Starting August 1st, join Sophiann Mahalia for Afro HIIT- a new class at UMA, Sundays from 2:00-3:00. Afro HIIT is a dance infused workout class, combining high intensity exercises with African influenced dance movement. The goal? Move and strengthen your body while having fun and learning about African culture. She comments on Afro HIIT’s origins “I wanted people to have fun working out. I know over quarantine that was a struggle for me- I didn’t want to work out. But once I created it, I was like- this is a fun way to keep your body going without even realizing you’re working out!”
Sophiann describes this class as a perfect entryway for those looking to start learning African dance forms, she comments: “I wanted a class that had African in it but wasn't strictly an African dance class. I know sometimes when people hear straight African dance they can get nervous or think they can’t do it. I want to be in an area that everyone is comfortable with.” Sophiann began studying African dance forms at the age of 9 and has been deeply immersed in the styles and culture since then. She brings a love and care for African dance to her Afro HIIT class. She says you can expect to “get more into African Culture. I do a lot of whining, but I also give new movements that you might not have seen before and I give students the names of the movement and let them know that it comes from Umfundalai or somewhere else. So you're working out but you're also gaining knowledge and cultural experience from the class.” She hopes that students will be able to take what they learn in Afro HIIT and “transfer over to more African infused dance classes and dance hall classes.”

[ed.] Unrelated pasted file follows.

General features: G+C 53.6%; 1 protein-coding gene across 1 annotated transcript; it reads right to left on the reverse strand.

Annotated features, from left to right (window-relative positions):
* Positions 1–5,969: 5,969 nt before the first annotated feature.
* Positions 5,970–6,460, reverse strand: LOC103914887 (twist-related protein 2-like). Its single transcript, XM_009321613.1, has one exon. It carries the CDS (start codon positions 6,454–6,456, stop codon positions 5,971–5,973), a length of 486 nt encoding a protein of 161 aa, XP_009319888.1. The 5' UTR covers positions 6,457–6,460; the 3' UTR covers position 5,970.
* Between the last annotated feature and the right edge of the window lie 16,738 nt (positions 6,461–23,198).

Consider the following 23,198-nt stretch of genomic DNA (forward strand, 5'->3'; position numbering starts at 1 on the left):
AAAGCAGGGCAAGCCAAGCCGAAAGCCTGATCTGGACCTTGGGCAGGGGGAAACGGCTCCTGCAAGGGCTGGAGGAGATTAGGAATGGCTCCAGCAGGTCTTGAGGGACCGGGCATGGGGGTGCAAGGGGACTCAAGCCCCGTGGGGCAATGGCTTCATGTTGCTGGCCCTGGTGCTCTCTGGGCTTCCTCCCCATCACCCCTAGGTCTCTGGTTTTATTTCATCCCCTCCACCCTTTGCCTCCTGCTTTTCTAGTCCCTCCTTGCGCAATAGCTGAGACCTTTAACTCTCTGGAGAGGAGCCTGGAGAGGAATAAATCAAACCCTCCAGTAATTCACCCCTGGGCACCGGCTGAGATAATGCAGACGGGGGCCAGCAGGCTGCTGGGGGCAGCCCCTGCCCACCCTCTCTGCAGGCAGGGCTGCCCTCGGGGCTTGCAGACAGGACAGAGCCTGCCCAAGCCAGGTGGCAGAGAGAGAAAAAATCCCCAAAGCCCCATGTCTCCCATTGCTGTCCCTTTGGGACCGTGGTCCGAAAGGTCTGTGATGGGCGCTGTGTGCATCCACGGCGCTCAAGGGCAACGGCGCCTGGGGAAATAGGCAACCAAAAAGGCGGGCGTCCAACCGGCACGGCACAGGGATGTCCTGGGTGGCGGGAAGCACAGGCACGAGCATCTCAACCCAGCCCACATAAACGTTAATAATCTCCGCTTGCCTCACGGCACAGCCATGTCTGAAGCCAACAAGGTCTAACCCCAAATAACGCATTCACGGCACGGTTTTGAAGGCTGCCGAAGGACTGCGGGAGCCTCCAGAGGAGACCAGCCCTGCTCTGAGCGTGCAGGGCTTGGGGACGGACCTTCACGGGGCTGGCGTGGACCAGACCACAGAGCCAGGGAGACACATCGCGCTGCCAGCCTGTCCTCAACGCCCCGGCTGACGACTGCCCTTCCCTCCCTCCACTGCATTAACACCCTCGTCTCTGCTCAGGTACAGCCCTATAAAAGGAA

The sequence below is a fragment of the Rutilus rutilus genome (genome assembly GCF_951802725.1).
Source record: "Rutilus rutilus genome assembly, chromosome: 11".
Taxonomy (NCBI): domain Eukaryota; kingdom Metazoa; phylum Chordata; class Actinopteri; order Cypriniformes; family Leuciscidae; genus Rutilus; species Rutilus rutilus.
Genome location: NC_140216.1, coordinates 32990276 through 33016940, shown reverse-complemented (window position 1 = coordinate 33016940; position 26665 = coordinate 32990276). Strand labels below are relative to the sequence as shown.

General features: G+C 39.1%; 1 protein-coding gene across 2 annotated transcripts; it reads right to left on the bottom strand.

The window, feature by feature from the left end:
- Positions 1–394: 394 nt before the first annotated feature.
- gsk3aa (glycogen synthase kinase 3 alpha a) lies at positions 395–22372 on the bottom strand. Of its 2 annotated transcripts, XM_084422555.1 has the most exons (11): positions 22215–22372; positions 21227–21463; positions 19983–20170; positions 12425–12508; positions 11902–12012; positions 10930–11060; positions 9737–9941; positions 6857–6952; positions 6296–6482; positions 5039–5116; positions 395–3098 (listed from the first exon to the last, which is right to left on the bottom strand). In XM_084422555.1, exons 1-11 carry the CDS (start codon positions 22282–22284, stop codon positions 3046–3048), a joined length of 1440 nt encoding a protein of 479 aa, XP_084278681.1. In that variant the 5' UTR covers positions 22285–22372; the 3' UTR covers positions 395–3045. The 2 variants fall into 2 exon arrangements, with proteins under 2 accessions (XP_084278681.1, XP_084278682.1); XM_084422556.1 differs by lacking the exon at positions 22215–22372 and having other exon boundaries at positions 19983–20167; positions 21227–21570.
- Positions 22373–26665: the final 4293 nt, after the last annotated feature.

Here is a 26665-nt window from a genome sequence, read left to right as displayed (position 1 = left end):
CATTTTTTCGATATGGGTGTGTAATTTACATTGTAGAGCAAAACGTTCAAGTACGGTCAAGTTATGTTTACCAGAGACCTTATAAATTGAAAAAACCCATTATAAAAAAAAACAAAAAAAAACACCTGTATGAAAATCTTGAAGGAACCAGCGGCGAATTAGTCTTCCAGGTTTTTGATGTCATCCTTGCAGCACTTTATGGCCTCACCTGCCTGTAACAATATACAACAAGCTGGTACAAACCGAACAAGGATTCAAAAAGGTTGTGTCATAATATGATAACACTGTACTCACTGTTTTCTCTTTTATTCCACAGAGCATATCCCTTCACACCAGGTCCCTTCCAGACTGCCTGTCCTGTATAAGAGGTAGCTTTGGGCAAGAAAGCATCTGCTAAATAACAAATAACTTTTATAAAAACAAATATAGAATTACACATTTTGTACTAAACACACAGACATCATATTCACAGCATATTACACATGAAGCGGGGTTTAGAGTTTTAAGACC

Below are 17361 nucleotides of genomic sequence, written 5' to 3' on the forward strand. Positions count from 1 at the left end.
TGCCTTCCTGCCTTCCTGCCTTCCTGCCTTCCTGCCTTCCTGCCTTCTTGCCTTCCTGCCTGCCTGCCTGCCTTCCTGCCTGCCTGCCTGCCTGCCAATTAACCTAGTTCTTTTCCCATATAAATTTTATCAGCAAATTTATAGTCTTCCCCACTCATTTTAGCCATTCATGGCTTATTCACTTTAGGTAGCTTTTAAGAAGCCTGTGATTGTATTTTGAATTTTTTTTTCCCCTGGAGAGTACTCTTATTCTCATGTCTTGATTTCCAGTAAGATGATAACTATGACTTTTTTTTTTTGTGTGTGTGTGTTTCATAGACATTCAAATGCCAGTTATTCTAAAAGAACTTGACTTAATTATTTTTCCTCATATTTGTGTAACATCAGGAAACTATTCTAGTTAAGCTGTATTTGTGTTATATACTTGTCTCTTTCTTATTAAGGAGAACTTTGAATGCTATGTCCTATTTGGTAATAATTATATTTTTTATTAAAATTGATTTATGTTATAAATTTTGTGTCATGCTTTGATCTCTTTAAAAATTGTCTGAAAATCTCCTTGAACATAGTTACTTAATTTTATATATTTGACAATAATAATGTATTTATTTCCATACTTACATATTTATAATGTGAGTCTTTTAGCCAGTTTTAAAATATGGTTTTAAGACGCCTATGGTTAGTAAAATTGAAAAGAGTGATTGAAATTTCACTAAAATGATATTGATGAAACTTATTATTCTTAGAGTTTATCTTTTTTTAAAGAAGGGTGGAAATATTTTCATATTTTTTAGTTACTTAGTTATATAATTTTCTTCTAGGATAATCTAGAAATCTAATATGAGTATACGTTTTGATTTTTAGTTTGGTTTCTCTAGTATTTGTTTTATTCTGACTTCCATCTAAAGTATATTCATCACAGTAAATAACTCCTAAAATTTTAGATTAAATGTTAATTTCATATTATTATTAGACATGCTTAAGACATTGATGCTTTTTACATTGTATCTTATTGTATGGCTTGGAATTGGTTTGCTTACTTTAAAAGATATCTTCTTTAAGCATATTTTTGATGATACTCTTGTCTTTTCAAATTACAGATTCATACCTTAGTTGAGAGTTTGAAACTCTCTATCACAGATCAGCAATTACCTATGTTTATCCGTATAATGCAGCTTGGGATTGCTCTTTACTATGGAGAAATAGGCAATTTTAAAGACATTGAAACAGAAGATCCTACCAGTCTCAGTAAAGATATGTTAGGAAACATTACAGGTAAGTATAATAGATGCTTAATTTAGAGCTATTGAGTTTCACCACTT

Sophiann hopes that people leave the class wanting more and surprised that the hour went by so fast.
You can sign up for class through our schedule page! $15 drop ins. Free for members.
Updated Mask Policy
Due to rising cases of COVID as the Delta variant spreads, the city of Philadelphia is now recommending that everyone wears a mask indoors in places where you do not know that everyone is vaccinated. See more information here. In order to stay in line with the city's recommendations and protect our communities we have edited our mask policy:
-People who are vaccinated and wish to take class without a mask must show proof of vaccination every time they take class (this is different than the previous policy that allowed only showing proof of vaccination once). A picture is fine!
-People who are unvaccinated must wear their mask at all times while in the building. Teachers will be reinforcing this expectation in class and if people are unable to keep their mask on they will be asked to leave.
-We strongly encourage everyone, even those who are vaccinated, to wear a mask while indoors. However, if you still prefer to not wear a mask and can provide proof of vaccination this will be allowed.
We know this isn't necessarily the direction we were all hoping this would go. But acting fast and staying vigilant against the spread of COVID is still a top priority. Help us keep the vulnerable people in our communities safe!
We appreciate your attention to this matter.
Jacintha an d marie's choreography Debut!
Jacintha Kruc and Marie Manski both began their formal dance training at UMA in 2019, taking Laurel’s classes in the studio. They have taken almost all of her different style offerings, from Solo Salsa to partnering classes and Latin House. Jacintha comments on the beginning of her dance journey: “I always wanted to dance and loved watching people dance but didn’t get to try it formally until I was in my 20s when I moved to Philly. I danced at a local gym and then came to UMA in 2019 through my friendship with Vince. I love the way dancing allows me to express myself and use my body to pull out different energies.”